Wyoming’s two Republican senators, Mike Enzi and John Barrasso, are pushing for a rules change that would only allow an individual bill to deal with a single issue, in order to prevent the current practice of Congress passing massive omnibus bills. From Politico:

Enzi, Barrasso and their co-sponsor in the House, freshman Rep. David Schweikert (R-Ariz.), introduced a bill this week to change that because they believe the current system does not give members enough time to review the legislation.

“Every bill voted on in the U.S. Congress should be considered on its own merit in an open and transparent way before the American people,” said Schweikert.

The single-issue legislation rule is common practice in many state legislatures, including the home states of Barasso, Enzi, and Schweikert. A bipartisan group of house members from Colorado — Reps. Doug Lamborn, Jared Polis, Cory Gardner and Scott Tipton — introduced a similar bill earlier this year based on their home state legislature that also has a single-issue rule.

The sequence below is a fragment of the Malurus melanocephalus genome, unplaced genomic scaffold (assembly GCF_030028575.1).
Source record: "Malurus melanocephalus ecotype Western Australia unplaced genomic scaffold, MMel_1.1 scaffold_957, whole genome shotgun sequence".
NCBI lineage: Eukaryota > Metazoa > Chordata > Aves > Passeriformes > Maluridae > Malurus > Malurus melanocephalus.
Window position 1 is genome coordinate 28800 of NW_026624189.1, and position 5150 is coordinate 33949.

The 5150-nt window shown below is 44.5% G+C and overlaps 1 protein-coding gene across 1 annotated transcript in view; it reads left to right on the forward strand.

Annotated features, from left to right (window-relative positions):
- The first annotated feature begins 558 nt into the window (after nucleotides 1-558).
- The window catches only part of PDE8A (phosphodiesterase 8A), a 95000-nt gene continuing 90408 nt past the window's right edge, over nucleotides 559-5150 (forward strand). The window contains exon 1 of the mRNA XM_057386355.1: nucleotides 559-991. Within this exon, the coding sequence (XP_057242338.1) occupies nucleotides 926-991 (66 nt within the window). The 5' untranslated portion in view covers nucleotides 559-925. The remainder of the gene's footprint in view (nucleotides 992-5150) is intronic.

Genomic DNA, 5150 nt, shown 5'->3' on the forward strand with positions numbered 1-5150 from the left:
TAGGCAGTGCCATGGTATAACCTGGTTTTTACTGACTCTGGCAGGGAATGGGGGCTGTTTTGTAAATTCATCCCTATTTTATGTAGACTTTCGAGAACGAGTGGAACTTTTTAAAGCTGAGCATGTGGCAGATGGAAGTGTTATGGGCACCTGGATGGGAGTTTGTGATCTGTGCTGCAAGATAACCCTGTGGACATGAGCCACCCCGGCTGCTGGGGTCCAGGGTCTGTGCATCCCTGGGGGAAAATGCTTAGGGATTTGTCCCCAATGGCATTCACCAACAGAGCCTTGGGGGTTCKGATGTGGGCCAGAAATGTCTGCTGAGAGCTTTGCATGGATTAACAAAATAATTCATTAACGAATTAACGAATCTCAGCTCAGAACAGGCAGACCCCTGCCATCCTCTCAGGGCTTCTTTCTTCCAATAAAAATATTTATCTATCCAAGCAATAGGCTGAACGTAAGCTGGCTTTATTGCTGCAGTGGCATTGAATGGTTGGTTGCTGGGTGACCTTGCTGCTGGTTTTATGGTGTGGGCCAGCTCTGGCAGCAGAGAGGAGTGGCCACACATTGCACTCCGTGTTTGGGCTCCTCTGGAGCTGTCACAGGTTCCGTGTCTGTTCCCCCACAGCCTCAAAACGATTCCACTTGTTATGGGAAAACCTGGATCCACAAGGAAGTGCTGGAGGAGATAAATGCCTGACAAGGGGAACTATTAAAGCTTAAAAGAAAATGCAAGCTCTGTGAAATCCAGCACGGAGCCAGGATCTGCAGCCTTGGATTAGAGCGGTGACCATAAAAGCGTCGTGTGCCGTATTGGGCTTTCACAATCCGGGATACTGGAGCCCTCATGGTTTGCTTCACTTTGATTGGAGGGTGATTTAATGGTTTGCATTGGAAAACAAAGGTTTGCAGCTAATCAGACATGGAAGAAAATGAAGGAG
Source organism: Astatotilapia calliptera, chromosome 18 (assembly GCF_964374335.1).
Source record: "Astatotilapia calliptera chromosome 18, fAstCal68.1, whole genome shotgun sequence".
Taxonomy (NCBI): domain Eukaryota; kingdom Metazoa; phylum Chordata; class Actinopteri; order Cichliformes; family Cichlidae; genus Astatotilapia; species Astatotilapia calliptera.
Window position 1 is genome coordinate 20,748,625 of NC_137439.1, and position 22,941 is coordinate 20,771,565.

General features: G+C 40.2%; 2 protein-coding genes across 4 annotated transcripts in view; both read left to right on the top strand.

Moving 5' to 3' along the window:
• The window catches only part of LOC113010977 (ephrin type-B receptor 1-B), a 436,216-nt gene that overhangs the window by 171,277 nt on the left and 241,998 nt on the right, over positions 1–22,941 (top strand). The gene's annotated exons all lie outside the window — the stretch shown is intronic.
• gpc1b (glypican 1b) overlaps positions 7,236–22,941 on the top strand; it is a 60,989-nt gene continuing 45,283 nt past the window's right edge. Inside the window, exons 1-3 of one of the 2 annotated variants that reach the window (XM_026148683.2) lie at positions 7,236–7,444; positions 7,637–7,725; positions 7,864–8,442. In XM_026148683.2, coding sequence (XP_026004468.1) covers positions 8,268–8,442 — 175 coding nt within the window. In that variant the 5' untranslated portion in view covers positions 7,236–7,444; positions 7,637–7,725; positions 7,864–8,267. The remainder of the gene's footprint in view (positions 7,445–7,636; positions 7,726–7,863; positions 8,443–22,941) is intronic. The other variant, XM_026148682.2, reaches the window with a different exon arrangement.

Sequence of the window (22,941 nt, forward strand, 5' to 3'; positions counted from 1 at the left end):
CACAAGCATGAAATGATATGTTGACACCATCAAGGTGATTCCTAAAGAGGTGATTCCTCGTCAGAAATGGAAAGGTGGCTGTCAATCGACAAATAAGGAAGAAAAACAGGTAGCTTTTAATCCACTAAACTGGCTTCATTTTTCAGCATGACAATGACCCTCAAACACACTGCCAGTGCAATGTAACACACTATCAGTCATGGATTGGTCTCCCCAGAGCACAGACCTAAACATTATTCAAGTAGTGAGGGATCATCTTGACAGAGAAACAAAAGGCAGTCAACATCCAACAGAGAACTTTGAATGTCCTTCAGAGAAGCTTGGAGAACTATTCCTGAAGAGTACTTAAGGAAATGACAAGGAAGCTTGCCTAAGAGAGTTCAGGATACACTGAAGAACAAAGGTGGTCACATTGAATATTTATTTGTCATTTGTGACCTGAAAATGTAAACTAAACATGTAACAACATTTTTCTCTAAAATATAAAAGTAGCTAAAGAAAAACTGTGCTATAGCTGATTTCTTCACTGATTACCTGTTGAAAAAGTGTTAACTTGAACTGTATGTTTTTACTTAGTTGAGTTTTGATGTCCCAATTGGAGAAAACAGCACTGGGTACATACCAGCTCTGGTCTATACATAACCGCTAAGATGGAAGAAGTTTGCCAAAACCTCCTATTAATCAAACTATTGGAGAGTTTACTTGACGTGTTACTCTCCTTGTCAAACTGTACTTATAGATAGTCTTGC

I’m sympathetic to the general idea. I don’t think massive, 2,000-page bills, which make it easy to hide special favors, is good for our Democracy. I would gladly see us return to the relatively short bills of only a few decades ago.

The problem is that a single-issue rule isn’t a solution and, by itself, will only make our legislature more dysfunctional.

One of the biggest reasons we have only a few massive bills is because just one single senator can abuse the Senate rules and force three separate allotments of 30 hours cloture time for any Senate action. Even assuming the Senate was in session 24 hours a day, that is less than 100 bills and nominations moved through the Senate a year. If small, single-issue bills could get a relatively quick up or down vote, so they don’t eat up several days of Senate floor time and need several compromises to get super-majority support, they would become much more common.

If If Enzi and Barrasso want more single-issue bills, the answer isn’t another layer of rules, but the elimination of the filibuster rules that cause much of the problem in the first place. Filibuster rules that the Republicans spent the last few months defending.